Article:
The Monastery of Saint Catherine in the Sinai Peninsula, built in the sixth century by order of Emperor Justinian I, holds one of the oldest and richest collection of manuscripts of the Christian East. Its library preserves handwritten books in twelve different languages including Arabic, Syriac and Georgian, but predominantly Greek. Among them are Byzantine Euchologia, prayer books reserved for bishops and priests, and essential for the celebration of all the services of the Byzantine Rite. However, they are not just liturgical books: Euchologia were used on a daily basis and were thoroughly annotated, frequently in languages other than the main text. These marginal annotations – so far largely ignored by scholars – conceal a considerable amount of valuable information. They help us to understand how far prayer books travelled, who were their possessors, carriers and users over the centuries, and how they adapted to their own needs the manuscripts’ structure and content.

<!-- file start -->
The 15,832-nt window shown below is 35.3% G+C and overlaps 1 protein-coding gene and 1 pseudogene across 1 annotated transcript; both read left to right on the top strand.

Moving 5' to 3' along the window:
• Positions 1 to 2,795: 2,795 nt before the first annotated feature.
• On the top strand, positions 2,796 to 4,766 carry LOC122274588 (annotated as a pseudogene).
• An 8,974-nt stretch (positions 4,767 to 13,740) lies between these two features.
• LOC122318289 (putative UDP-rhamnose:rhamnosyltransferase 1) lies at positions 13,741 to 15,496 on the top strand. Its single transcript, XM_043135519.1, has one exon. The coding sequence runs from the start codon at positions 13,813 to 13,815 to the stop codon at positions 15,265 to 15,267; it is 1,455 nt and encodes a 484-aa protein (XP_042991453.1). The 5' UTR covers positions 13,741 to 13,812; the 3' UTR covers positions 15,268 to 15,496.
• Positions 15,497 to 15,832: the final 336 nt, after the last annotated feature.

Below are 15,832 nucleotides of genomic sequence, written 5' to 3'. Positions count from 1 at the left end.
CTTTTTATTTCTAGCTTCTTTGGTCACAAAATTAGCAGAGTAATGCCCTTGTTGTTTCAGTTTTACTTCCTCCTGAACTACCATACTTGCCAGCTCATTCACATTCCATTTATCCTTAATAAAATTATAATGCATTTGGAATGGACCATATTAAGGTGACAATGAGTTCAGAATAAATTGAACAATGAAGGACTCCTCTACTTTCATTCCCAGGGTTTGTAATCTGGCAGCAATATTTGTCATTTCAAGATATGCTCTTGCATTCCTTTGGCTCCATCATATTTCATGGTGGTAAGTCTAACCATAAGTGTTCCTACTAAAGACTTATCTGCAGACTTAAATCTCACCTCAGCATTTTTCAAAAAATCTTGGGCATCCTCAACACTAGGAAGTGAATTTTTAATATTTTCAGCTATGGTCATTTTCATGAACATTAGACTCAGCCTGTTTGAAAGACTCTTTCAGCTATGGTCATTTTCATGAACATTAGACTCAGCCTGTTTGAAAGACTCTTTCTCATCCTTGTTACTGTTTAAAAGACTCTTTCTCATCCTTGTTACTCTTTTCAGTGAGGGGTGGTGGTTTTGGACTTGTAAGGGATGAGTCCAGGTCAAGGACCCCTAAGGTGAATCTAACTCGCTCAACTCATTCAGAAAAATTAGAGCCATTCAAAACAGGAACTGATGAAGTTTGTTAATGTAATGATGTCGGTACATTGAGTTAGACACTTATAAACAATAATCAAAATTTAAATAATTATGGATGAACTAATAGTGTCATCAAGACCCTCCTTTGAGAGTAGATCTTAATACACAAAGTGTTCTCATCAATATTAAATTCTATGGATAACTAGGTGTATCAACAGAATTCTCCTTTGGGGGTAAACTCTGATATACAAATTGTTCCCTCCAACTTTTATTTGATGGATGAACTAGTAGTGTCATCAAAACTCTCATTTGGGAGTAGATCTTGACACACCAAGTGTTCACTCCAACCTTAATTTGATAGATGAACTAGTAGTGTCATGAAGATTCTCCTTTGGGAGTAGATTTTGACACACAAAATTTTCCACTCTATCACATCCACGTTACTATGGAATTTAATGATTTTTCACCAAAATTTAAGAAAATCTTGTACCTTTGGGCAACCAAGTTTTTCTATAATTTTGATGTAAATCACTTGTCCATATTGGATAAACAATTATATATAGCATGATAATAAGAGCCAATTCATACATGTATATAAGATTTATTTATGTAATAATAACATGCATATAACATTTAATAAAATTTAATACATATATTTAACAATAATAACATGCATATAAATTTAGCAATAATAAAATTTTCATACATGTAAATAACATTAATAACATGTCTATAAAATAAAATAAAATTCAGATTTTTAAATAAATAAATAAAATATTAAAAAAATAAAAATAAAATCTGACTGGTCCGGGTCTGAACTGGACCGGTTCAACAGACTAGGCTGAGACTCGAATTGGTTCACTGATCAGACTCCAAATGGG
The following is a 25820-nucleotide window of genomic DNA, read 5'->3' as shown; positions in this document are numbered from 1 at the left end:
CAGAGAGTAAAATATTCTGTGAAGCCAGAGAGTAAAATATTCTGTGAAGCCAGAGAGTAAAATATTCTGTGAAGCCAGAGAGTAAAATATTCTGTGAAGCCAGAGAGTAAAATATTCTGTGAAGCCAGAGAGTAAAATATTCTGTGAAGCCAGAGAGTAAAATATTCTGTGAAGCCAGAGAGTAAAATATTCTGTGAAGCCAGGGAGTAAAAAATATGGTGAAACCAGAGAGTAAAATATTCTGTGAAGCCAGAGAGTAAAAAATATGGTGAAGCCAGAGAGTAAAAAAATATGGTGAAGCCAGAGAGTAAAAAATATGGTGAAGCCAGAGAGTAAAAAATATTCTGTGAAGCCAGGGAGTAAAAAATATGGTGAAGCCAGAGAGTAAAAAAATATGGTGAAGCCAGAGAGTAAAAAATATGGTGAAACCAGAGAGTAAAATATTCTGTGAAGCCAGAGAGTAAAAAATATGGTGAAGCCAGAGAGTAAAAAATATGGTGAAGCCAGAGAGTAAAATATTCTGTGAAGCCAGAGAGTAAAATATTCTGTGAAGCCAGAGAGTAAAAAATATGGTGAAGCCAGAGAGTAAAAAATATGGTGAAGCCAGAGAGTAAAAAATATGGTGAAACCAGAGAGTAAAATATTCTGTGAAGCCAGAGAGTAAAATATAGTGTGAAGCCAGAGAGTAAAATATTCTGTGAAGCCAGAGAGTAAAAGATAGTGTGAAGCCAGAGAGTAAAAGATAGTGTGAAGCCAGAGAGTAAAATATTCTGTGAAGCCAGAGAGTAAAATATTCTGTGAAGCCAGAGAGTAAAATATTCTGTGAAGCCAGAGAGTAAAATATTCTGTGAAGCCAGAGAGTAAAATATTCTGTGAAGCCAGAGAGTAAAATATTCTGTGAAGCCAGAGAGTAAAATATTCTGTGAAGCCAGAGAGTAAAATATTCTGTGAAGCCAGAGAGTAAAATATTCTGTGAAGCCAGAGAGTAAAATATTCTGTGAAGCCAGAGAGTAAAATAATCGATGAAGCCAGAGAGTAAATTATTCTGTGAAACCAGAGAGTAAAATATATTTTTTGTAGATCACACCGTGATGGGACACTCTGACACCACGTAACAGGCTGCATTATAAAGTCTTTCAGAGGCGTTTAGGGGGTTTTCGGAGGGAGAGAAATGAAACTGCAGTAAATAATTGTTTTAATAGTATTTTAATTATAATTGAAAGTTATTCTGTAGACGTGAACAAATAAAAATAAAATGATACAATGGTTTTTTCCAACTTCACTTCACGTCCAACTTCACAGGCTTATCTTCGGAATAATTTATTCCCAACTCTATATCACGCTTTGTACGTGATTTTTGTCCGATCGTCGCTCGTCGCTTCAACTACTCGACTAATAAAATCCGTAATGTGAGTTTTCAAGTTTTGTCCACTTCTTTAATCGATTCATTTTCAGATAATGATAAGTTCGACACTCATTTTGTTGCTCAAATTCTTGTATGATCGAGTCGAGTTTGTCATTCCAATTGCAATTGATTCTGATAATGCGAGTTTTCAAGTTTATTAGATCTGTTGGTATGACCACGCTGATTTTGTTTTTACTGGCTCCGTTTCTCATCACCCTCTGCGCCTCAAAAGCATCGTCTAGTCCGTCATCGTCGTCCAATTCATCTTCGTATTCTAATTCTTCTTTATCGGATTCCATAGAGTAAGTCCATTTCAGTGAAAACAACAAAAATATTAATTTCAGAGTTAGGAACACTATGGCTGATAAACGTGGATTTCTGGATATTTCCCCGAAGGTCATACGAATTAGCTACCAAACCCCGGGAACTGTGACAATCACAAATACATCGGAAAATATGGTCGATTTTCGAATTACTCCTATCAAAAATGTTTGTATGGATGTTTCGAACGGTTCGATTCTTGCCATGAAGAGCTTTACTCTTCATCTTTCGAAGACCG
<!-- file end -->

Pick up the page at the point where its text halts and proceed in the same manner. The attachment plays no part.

Giulia Rossetto is post-doctoral researcher at the Austrian Academy of Sciences. Her research focuses on the study of Byzantine manuscripts as archaeological objects and on the mobility of books and the people who carry them, with a special interest in the movement of Greek manuscripts between Italy, Egypt, Palestine and Syria. Thanks to her affiliation with the Sinai Palimpsests Project, she has worked extensively on the Greek palimpsests of the Monastery of Saint Catherine (Sinai). Her first monograph, Greek Palimpsests at Saint Catherine’s Monastery (Sinai): Three Euchologia as Case Studies stems from this work and will be published in the summer of 2022. Since December 2020, she is the PI of the project “Priests, Books and the Library at Saint Catherine’s (Sinai)," funded by the Austrian Research Fund (FWF).
Meeting ID: 974 1356 6507
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